Death Valley has always been a land steeped in legend. Many factors have combined to make it so. The valley is extremely remote and incredibly barren. The westbound 49'ers who used the Death Valley trail had to cross the arid Basin and Range province of southern Nevada and then the Amargosa Desert before they even reached the eastern ramparts of Death Valley. When the emaciated Argonauts stumbled out of the Amargosa Desert and dragged themselves to Furnace Creek Wash, they realized that the worst lay ahead of them as they gazed down at the inferno of Death Valley.
The valley has also attained legendary status in the mining world by virtue of its many mines. These include those that were found and developed (such as the mines at Panamint City, Ballarat, Harrisburg, Greenwater, Skidoo, and Chloride City), and those that were found and then lost. The list of Death Valley lost mines is indeed impressive. Some of the most famous lost mines of the Old West reside in the Death Valley area. These include the Lost Dutch Oven Mine, John Galler's Lost Mine, the Lost Chinaman Mine, the Lost Breyfogle, and the most famous all, the Lost Gunsight Mine.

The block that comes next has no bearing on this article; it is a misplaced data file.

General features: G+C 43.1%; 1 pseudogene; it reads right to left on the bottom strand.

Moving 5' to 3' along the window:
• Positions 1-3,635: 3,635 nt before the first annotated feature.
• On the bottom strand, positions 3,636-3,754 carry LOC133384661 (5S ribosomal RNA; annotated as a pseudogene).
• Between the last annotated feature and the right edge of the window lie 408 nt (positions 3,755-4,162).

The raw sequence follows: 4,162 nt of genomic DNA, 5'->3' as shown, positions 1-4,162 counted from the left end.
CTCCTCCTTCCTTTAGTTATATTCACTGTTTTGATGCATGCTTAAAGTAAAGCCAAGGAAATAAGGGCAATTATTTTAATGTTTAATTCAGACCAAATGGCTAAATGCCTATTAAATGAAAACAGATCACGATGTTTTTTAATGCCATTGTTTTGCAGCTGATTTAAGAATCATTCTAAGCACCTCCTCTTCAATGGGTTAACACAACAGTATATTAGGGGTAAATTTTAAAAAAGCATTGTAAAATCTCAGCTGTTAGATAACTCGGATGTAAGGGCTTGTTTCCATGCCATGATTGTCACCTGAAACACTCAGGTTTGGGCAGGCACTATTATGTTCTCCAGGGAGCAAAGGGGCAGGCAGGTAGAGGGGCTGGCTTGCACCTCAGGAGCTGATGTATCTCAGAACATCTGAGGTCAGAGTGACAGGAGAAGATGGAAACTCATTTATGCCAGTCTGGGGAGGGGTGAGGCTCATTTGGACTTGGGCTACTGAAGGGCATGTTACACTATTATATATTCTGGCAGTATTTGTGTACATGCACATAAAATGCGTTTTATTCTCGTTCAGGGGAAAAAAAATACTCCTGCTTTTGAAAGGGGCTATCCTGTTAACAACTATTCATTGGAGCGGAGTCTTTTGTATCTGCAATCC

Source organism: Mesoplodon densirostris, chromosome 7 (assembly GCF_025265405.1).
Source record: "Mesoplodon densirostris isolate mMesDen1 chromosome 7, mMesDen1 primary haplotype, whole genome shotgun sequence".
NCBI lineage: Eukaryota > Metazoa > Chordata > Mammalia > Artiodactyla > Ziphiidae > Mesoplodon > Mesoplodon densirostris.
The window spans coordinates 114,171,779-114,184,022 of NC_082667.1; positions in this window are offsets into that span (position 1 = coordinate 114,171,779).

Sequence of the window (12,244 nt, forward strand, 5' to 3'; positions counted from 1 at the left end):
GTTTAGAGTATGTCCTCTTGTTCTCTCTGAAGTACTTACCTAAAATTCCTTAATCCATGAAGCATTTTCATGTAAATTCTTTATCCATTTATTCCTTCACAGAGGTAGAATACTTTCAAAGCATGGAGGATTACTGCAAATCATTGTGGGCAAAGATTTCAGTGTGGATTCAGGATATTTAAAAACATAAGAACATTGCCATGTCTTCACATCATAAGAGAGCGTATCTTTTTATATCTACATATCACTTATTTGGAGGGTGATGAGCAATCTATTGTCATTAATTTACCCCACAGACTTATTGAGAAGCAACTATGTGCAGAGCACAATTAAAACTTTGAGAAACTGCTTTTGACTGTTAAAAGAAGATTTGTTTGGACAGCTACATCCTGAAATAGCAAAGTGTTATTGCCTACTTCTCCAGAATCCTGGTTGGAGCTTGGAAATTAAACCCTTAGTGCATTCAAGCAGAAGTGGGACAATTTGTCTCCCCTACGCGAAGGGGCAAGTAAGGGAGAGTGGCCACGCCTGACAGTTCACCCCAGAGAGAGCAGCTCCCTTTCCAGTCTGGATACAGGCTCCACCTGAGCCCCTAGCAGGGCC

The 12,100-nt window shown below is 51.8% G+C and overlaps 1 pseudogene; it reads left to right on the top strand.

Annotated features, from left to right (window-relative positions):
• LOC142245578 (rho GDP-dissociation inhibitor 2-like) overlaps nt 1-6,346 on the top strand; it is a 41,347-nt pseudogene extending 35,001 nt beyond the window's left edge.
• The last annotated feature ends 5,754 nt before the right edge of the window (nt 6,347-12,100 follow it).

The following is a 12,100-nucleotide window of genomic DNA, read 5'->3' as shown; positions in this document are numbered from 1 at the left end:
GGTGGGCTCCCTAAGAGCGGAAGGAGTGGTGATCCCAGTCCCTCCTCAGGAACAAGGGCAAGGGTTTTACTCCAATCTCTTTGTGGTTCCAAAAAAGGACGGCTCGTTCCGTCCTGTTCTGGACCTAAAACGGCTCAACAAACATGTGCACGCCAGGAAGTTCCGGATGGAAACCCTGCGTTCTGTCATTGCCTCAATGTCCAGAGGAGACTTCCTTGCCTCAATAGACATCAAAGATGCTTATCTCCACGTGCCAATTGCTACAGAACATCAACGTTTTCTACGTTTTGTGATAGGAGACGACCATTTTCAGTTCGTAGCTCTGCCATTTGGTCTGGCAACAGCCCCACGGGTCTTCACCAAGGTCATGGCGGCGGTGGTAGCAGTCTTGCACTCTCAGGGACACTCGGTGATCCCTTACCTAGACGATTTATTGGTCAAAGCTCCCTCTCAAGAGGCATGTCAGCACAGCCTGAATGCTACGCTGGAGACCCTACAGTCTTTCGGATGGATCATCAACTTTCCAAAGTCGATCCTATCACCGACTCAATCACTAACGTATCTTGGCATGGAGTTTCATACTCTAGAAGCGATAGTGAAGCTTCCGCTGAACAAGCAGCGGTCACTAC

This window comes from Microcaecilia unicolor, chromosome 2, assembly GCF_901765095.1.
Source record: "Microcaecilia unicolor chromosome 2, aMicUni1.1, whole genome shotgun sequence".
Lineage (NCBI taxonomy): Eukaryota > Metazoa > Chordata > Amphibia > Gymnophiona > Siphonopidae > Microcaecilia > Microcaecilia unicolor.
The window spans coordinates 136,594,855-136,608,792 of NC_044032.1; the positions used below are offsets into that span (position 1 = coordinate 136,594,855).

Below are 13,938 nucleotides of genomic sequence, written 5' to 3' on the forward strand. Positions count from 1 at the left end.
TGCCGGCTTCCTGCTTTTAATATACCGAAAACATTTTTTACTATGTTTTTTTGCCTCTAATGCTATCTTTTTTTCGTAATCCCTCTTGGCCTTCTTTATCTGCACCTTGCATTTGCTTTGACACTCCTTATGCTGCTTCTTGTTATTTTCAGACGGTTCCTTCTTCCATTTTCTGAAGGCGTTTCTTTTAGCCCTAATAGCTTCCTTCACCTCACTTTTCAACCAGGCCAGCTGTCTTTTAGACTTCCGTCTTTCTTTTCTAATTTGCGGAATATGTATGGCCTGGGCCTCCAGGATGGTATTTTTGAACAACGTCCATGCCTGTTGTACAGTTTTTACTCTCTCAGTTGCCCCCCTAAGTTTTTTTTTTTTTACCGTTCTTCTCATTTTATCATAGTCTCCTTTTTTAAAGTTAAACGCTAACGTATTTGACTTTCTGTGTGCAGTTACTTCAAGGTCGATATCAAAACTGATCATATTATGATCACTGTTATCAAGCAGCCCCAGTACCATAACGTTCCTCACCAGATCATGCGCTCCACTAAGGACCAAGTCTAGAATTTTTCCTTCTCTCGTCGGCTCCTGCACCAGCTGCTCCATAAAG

The 49'ers who chose the untested Death Valley route were divided into a number of companies. These included the Manly-Bennett party, the Jayhawker party, a group of southerners from Georgia and Mississippi, the Towne-Martin party, the Wade party, and a small group of Argonauts led by J.W. Brier. The various parties split up and made their way westward across the Death Valley depression, through the forbidding Panamint Range, and then across the Panamint Valley to the Argus Range beyond. When the 49'ers emerged from the cauldron of Death Valley, they carried away with them the memory of a hellish and unforgiving land.
Something else was carried out of the valley that winter of 1849. It was fixed to the end of a rifle barrel owned by one of the Argonauts. Some accounts mention a member of the Jayhawker party as the owner of the rifle; other accounts claim that the rifle was owned by Captain Towne of the Towne-Martin party. All accounts agree on one thing. The homemade rifle sight was fashioned out of pure silver.